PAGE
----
- To represent a realistic and “historically grown” (e.g. occasionally updated and maybe upgraded across decades) operation site, we would use devices of varying EOL (end of life). We decided to include legacy PLCs (S7-300), all-rounder “standard” PLCs (S7-1200), modern high-end PLCs (S7-1500) and standard HMIs (TP700).
At this point, all that was left to do now was to figure out which PLC to use for which task. This required digging through quite some datasheets of the abovementioned PLCs, mainly to find out how many and what digital inputs and outputs the PLCs feature. For example we learned that, to control stepper motors, we needed to create pulse-signals (in our case Pulse-Train-Outputs, PTOs) of up to 100kHz. During our research, a rather cheap signal-board for the S7-1200 turned up that would generate PTOs of up to 200kHz. We ended up using the S7-1200 PLCs to drive the leaves and barriers, the S7-300 to control LEDs and the buzzer and the S7-1500 for orchestration and outbound communication to the virtualized IT environment.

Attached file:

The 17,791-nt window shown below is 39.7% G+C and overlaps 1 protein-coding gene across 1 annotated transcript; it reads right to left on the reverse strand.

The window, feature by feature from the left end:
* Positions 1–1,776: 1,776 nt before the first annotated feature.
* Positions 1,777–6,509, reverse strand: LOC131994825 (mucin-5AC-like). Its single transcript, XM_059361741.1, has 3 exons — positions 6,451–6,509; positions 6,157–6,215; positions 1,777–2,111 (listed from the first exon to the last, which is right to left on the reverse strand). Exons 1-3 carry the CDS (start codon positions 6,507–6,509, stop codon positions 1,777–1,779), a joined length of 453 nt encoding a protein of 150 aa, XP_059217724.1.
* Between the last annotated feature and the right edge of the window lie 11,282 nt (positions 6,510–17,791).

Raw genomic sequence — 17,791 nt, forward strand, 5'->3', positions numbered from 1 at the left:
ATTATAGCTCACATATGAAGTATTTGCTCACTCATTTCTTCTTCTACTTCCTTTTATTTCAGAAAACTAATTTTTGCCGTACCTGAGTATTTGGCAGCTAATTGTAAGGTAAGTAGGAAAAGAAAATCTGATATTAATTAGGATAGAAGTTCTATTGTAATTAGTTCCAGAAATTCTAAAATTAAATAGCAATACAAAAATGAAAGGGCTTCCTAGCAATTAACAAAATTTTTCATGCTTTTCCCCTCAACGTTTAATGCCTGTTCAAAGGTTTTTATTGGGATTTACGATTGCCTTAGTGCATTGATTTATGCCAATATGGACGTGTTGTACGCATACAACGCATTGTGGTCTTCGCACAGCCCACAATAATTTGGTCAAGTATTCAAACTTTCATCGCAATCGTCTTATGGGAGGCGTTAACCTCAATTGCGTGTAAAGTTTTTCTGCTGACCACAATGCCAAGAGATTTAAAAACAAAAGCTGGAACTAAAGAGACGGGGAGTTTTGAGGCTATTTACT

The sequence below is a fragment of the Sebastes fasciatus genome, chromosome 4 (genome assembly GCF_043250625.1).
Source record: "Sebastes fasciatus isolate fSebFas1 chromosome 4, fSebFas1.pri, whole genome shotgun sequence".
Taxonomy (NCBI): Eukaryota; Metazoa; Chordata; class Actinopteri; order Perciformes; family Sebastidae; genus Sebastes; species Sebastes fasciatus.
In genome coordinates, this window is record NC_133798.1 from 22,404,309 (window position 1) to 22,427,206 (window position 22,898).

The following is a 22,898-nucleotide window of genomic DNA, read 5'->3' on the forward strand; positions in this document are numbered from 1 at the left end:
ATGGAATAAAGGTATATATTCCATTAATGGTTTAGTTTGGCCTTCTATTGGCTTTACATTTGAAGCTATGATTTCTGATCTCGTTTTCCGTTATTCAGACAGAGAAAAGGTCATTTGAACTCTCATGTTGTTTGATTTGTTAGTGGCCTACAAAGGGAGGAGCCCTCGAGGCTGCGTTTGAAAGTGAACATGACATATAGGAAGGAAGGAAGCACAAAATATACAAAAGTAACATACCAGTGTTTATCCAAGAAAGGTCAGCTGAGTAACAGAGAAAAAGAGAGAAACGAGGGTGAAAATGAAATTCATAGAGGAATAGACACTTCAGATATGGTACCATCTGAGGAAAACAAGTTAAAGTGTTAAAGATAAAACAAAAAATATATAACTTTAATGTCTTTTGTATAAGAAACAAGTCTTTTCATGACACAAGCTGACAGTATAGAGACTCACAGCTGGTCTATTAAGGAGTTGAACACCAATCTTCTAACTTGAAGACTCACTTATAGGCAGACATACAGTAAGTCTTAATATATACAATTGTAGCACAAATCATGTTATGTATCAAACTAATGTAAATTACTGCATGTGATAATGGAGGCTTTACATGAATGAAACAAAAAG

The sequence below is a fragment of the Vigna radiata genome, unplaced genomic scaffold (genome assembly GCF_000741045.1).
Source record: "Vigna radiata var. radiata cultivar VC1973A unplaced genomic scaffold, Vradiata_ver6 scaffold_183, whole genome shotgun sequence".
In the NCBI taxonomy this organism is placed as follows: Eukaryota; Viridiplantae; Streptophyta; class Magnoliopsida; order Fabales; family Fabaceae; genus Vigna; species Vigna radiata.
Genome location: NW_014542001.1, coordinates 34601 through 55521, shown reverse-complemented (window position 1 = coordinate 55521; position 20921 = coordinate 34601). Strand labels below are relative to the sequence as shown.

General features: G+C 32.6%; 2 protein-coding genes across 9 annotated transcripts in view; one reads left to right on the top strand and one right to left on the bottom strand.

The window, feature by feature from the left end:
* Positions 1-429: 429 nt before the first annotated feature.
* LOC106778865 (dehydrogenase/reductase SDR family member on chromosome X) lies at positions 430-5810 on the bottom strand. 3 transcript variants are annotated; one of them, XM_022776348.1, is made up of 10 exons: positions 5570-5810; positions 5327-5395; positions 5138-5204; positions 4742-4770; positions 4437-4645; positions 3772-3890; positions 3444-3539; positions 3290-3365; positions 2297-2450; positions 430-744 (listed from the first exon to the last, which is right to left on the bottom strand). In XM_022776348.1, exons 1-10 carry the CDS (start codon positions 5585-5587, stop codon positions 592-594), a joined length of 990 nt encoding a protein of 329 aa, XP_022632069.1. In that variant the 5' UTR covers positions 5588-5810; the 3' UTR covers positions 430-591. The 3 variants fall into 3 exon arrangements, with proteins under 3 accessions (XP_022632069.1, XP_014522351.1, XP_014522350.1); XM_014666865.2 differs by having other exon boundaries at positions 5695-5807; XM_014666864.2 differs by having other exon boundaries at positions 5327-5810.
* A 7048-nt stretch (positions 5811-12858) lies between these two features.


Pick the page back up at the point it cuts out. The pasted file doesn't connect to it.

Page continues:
4. Our Vision
With all this information we worked out there, we came up with a vision of what we wanted our lab to look like:
It’s essentially an aluminium frame on wheels, featuring a 3D printed bridge on-top and a steelplate put inside it vertically. The OT components are mounted onto the front-facing side of the steel-plate and the virtualization server running the IT systems and networks is located in the back. The black panels are made of wood and hide the power distribution and the server. It may be hard to pick up visually, but there are acryllic glass panels on the sides and the front to provide a look inside.
With this vision in mind, we set out to build it!
We are going to cover this in the next blog post about our ICS firing range – Stay tuned!